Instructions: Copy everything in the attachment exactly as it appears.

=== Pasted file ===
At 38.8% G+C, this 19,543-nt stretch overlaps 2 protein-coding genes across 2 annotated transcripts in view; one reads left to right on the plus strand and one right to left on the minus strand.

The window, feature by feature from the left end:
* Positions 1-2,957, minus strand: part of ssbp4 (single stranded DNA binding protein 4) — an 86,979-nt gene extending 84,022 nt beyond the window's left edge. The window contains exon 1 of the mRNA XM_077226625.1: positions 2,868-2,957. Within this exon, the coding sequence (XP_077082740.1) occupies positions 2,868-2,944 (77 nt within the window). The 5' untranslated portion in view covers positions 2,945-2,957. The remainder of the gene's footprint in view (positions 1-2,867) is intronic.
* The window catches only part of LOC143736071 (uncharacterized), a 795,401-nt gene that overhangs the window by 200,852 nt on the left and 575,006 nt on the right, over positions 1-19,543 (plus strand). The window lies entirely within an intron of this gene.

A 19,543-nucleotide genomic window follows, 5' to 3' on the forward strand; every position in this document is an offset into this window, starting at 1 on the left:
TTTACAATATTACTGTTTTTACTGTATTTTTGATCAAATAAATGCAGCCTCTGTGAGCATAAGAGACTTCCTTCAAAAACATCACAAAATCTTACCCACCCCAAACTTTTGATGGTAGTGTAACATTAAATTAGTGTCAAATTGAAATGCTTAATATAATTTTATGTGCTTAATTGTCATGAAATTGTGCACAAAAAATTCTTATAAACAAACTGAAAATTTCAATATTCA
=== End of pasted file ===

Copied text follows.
At 38.8% G+C, this 19,543-nt stretch overlaps 2 protein-coding genes across 2 annotated transcripts in view; one reads left to right on the plus strand and one right to left on the minus strand.

The window, feature by feature from the left end:
* Positions 1-2,957, minus strand: part of ssbp4 (single stranded DNA binding protein 4) — an 86,979-nt gene extending 84,022 nt beyond the window's left edge. The window contains exon 1 of the mRNA XM_077226625.1: positions 2,868-2,957. Within this exon, the coding sequence (XP_077082740.1) occupies positions 2,868-2,944 (77 nt within the window). The 5' untranslated portion in view covers positions 2,945-2,957. The remainder of the gene's footprint in view (positions 1-2,867) is intronic.
* The window catches only part of LOC143736071 (uncharacterized), a 795,401-nt gene that overhangs the window by 200,852 nt on the left and 575,006 nt on the right, over positions 1-19,543 (plus strand). The window lies entirely within an intron of this gene.

A 19,543-nucleotide genomic window follows, 5' to 3' on the forward strand; every position in this document is an offset into this window, starting at 1 on the left:
TTTACAATATTACTGTTTTTACTGTATTTTTGATCAAATAAATGCAGCCTCTGTGAGCATAAGAGACTTCCTTCAAAAACATCACAAAATCTTACCCACCCCAAACTTTTGATGGTAGTGTAACATTAAATTAGTGTCAAATTGAAATGCTTAATATAATTTTATGTGCTTAATTGTCATGAAATTGTGCACAAAAAATTCTTATAAACAAACTGAAAATTTCAATATTCA